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Red Flag Threat Index A Means to Quantify/Assess. Greg Murdoch, Sr. Forecaster, IMET Chris Gitro (BGM) and Ryan Barnes Weather Forecast Office, Midland, TX. Midland. Another idea focused around a numerical relationship between wind and RH Wind/RH =20/15=1.3

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red flag threat index a means to quantify assess

Red Flag Threat IndexA Means to Quantify/Assess

Greg Murdoch, Sr. Forecaster, IMET Chris Gitro (BGM) and Ryan Barnes Weather Forecast Office, Midland, TX


red flag threat index

Another idea focused around

a numerical relationship between wind and RH

Wind/RH =20/15=1.3

Other ratios give same result


Interesting - more applicable

to a sliding RF scale

Red Flag Threat Index

Bismark NWS


Red Flag Threat Index

Thought about how indices

are used/developed in severe weather i.e., SupercellParameters, etc

Composite indices that represent

likelihood of certain traits or

characteristics of storms, these are good, but too complicated


Started looking at other more easily understood indices

K-INDEX K = (T850 - T500) + Td850 - (T700 - Td700)


TOTAL TOTALS INDEX TT = T850 + Td850 - 2T500

Started to see a pattern with these indices

reminds of how another index is calculated
Reminds of how another index is calculated

Stability Moisture

Haines Index = (Tp1-Tp2) + (Tp1-Ttd1)

= A + B

Red Flag Threat Index

Term A - RH Term B - 20ft Wind Speed

10-15% =1 20-22 mph=1 5-9% =2 23-27 mph=2 <= 4% =3 >=28 mph=3

RFTI = A + B

Unit-less number ranging from 2 to 6

rfti steeped heavily in climatology
RFTI Steeped heavily in Climatology

Ranges for terms A and B

based on a set RAWS data

from MAFs local RF climo

(18k RF obs) from which

percentile rankings where


percentile rankings good fit
Percentile Rankings - Good fit
  • Fire Management community uses percentile rankings –A means to Quantify data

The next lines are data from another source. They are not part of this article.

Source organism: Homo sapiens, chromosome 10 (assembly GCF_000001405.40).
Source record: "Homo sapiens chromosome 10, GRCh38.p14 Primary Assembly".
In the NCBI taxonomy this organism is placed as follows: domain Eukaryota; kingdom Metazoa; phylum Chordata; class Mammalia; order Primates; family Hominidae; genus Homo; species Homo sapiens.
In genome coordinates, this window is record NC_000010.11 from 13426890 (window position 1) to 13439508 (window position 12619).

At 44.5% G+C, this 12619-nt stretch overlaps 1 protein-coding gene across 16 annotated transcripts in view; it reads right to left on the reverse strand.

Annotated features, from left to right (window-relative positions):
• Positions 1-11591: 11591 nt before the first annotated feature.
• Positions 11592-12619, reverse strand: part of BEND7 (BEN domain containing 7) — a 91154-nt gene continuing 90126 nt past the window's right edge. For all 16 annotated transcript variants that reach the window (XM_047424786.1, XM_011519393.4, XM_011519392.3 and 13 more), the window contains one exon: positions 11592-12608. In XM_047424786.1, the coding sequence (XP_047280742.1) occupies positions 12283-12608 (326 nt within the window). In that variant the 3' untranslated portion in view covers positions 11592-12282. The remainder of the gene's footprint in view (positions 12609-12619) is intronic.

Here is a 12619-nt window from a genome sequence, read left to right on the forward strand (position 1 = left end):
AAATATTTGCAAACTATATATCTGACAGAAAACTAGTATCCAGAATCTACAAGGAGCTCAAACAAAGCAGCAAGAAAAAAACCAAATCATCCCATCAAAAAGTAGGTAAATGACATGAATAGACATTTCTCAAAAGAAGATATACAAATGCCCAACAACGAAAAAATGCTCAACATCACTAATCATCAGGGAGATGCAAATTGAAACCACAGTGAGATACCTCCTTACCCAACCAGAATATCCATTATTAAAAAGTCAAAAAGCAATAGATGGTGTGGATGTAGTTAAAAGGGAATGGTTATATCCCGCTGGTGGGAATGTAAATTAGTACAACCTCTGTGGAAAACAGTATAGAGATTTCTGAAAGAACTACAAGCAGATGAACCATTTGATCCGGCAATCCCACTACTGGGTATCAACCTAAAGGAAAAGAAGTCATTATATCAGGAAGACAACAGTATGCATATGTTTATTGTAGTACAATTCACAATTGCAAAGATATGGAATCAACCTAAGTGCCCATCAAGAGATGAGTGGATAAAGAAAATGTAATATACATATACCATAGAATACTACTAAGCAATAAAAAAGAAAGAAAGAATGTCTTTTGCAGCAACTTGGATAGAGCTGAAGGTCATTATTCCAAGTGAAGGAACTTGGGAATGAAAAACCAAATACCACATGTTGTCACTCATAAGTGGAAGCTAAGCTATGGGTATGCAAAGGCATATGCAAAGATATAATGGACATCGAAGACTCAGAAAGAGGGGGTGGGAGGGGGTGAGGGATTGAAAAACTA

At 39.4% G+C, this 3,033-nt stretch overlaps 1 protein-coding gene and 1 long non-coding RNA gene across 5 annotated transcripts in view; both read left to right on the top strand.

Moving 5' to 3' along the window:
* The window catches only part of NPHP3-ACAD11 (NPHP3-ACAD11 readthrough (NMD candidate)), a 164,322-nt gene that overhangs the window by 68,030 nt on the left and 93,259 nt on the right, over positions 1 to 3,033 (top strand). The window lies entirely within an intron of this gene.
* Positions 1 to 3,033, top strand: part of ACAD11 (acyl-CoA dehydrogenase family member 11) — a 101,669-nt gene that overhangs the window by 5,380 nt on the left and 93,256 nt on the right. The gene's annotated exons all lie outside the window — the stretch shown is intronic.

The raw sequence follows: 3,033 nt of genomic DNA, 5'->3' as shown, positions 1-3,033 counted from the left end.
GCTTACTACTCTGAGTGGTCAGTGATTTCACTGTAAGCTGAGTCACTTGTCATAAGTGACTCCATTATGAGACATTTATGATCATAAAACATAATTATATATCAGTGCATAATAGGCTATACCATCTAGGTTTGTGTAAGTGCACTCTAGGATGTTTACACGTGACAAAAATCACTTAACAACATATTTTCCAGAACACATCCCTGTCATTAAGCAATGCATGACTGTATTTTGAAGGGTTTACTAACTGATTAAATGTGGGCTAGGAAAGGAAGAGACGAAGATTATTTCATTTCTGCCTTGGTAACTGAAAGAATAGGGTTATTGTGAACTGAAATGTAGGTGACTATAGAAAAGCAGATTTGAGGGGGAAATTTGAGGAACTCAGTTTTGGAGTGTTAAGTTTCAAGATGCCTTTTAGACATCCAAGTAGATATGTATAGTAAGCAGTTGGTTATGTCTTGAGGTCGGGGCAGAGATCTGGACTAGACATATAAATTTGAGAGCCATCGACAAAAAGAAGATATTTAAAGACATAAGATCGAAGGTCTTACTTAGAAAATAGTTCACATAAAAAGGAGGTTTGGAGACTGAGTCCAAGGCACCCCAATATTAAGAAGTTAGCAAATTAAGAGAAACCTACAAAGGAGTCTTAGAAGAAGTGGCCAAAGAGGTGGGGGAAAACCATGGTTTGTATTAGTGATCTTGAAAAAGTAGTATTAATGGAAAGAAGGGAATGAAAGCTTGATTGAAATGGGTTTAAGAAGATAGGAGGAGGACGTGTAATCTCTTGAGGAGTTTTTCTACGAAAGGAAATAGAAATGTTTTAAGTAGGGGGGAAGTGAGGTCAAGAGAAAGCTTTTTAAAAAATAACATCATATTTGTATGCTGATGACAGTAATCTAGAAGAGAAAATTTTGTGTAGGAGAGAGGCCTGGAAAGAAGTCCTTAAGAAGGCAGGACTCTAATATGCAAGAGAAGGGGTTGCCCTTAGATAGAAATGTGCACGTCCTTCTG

Term A - RH Term B - 20ft WS

10-15% =1 20-22mph=1

5-9% =2 23-27mph =2

<= 4% =3 >=28mph =3

final product in mafs gfe
Final Product in MAFs GFE

Term A - RH


Term B - WS

  • 1 Indicates that only one element of a
  • Red Flag has been met
  • Documented problematic fires that
  • occur outside of RF conditions for
  • west Texas Plains (Lindley, et al)
  • 0 Indicates neither RH or WS terms
  • are within Red Flag
other considerations
Other considerations
  • All Red Flag days are not equal
    • Dependent on magnitude of specific weather elements
    • Antecedent fuel conditions
    • Response to RFW may be different depending on Planning Level or on local decision makers
    • During drought periods may not take “as much weather” to
    • produce control problems (if fuels predisposed)
  • RFTI quantifies severity of Red Flag conditions and increases SA
  • RFTI not a predictor of fire starts, utilized in analysis, forecast, Fire Potential(?)
more considerations
More considerations
  • Created in the grids for Fire Weather Zones/CWFA/PSA, falls out of grids
  • Similarly to RH/Wind/Temp grids RFTI can be calculated hourly on GFE
  • A max for the day
  • Takes a little heavy lifting up front to get the climo data set up

Red Flag Threat Index

  • Quickly see where worst conditions are
  • By quantifying RF conditions forecasters can include enhanced wording in products or briefings
severe fire weather analysis
Severe Fire Weather Analysis

Went back and calculated RFTI

Plotted RFTI/10hr FSM from


3 distinct areas (solid red) where

RFTI 5 or > and 2-3% 10hr FSM




13-16 CDT 9 Apr 2009

RFTI – Red 5

10hr FSM dashed 2-3%

when combined with other data
When combined with other data

Conventional data…

Dry slot

Mid level speed max

Thermal Ridge


Temperature Departure

Overlay not a surprise to see a favored area

Null case for W TX

13 CDT 9 Apr 2009

Temperature Departure

feb 25 2008 outbreak
Feb 25 2008 Outbreak

5-2, 4-3, 3-3

Fires over a large portion of Texas, as were positive temperature departures